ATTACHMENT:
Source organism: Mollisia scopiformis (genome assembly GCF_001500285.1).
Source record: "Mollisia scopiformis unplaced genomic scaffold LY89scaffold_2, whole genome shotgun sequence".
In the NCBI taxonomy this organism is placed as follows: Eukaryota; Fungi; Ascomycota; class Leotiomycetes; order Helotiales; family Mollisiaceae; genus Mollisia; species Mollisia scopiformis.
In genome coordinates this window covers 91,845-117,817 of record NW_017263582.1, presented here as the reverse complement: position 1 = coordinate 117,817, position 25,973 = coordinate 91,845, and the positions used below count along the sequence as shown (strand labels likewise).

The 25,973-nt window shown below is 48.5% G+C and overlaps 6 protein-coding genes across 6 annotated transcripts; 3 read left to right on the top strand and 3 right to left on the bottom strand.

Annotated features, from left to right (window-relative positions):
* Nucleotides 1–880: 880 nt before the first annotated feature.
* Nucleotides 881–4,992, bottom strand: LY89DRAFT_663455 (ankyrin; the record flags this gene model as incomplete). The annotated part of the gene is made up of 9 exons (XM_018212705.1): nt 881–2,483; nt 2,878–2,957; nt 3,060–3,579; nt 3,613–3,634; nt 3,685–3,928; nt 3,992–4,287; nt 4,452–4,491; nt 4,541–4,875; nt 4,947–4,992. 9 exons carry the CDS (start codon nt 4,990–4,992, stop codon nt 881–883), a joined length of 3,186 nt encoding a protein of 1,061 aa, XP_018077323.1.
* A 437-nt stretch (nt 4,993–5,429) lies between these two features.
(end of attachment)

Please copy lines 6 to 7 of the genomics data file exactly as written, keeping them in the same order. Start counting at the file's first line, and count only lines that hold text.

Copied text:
Annotated features, from left to right (window-relative positions):
* Nucleotides 1–880: 880 nt before the first annotated feature.